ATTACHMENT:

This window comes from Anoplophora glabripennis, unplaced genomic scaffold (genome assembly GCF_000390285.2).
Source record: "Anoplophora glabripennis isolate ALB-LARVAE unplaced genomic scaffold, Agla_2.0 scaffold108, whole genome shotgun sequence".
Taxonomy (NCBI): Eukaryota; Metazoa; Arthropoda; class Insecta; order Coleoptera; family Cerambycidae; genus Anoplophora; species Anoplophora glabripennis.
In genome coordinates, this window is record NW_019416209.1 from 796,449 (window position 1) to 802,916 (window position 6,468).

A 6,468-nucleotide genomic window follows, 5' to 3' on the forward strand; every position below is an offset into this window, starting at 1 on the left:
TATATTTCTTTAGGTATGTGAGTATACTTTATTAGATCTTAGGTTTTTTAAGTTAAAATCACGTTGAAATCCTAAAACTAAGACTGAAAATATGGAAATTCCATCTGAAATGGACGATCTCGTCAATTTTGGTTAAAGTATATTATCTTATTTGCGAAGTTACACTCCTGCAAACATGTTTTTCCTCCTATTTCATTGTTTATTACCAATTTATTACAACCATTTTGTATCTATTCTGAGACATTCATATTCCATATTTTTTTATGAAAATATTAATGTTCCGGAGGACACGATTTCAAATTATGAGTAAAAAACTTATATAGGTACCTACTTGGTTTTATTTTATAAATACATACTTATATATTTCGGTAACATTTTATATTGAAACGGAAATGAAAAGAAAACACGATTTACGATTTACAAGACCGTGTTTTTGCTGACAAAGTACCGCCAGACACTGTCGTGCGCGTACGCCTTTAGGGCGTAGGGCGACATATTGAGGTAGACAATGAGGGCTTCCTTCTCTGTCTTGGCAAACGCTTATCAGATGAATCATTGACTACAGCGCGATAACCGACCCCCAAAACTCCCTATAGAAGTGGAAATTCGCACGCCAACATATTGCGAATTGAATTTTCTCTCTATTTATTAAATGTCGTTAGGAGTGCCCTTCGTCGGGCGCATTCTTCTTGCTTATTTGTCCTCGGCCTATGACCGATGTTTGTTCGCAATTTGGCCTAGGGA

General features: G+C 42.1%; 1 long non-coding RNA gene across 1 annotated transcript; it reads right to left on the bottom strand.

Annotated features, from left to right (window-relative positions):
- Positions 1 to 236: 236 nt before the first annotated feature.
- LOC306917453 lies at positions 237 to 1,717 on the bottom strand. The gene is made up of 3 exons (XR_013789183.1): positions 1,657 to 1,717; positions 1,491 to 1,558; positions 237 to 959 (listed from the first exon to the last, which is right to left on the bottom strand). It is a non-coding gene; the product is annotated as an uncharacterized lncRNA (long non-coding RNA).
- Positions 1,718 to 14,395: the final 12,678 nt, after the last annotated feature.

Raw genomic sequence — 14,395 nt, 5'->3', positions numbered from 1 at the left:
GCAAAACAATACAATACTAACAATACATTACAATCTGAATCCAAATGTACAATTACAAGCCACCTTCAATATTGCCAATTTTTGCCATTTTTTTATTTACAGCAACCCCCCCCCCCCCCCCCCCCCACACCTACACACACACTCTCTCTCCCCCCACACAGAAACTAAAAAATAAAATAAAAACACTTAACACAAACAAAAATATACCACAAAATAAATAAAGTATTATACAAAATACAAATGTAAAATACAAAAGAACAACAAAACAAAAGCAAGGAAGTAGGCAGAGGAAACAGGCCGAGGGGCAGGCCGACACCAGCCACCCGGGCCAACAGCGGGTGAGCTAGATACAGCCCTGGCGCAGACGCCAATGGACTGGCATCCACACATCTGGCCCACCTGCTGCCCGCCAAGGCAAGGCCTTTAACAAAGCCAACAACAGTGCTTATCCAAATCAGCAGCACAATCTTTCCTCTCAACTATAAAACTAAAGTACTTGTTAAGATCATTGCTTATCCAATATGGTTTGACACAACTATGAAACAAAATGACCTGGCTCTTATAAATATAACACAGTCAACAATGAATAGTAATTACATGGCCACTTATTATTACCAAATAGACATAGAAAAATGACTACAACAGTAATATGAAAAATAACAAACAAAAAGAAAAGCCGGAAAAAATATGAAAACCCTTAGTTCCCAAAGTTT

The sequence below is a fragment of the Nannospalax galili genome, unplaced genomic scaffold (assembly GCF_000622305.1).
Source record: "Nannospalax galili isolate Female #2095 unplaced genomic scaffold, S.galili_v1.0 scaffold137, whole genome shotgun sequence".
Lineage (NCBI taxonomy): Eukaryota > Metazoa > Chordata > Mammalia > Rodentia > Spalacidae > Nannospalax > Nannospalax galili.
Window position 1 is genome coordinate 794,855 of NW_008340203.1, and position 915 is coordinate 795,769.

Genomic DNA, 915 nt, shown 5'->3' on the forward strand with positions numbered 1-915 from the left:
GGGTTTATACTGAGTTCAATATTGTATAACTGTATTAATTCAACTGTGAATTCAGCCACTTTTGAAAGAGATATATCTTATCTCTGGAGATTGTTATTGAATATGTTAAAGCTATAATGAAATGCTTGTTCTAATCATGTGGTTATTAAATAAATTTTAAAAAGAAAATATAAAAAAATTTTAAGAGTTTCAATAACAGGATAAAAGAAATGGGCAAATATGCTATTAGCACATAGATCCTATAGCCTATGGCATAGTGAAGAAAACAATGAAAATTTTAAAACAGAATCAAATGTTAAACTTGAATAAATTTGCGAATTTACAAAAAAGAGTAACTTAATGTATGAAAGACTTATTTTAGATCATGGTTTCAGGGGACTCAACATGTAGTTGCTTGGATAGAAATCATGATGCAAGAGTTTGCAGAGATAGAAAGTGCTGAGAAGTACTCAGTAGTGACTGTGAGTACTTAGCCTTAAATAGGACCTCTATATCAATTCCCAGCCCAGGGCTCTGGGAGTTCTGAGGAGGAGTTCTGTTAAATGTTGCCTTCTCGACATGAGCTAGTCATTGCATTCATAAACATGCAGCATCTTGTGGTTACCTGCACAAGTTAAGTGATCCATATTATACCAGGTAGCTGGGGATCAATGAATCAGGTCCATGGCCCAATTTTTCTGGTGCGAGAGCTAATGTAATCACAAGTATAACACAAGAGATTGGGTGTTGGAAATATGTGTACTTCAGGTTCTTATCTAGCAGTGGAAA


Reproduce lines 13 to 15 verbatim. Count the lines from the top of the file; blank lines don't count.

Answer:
GCAAAACAATACAATACTAACAATACATTACAATCTGAATCCAAATGTACAATTACAAGCCACCTTCAATATTGCCAATTTTTGCCATTTTTTTATTTACAGCAACCCCCCCCCCCCCCCCCCCCCACACCTACACACACACTCTCTCTCCCCCCACACAGAAACTAAAAAATAAAATAAAAACACTTAACACAAACAAAAATATACCACAAAATAAATAAAGTATTATACAAAATACAAATGTAAAATACAAAAGAACAACAAAACAAAAGCAAGGAAGTAGGCAGAGGAAACAGGCCGAGGGGCAGGCCGACACCAGCCACCCGGGCCAACAGCGGGTGAGCTAGATACAGCCCTGGCGCAGACGCCAATGGACTGGCATCCACACATCTGGCCCACCTGCTGCCCGCCAAGGCAAGGCCTTTAACAAAGCCAACAACAGTGCTTATCCAAATCAGCAGCACAATCTTTCCTCTCAACTATAAAACTAAAGTACTTGTTAAGATCATTGCTTATCCAATATGGTTTGACACAACTATGAAACAAAATGACCTGGCTCTTATAAATATAACACAGTCAACAATGAATAGTAATTACATGGCCACTTATTATTACCAAATAGACATAGAAAAATGACTACAACAGTAATATGAAAAATAACAAACAAAAAGAAAAGCCGGAAAAAATATGAAAACCCTTAGTTCCCAAAGTTT

The sequence below is a fragment of the Nannospalax galili genome, unplaced genomic scaffold (assembly GCF_000622305.1).
Source record: "Nannospalax galili isolate Female #2095 unplaced genomic scaffold, S.galili_v1.0 scaffold137, whole genome shotgun sequence".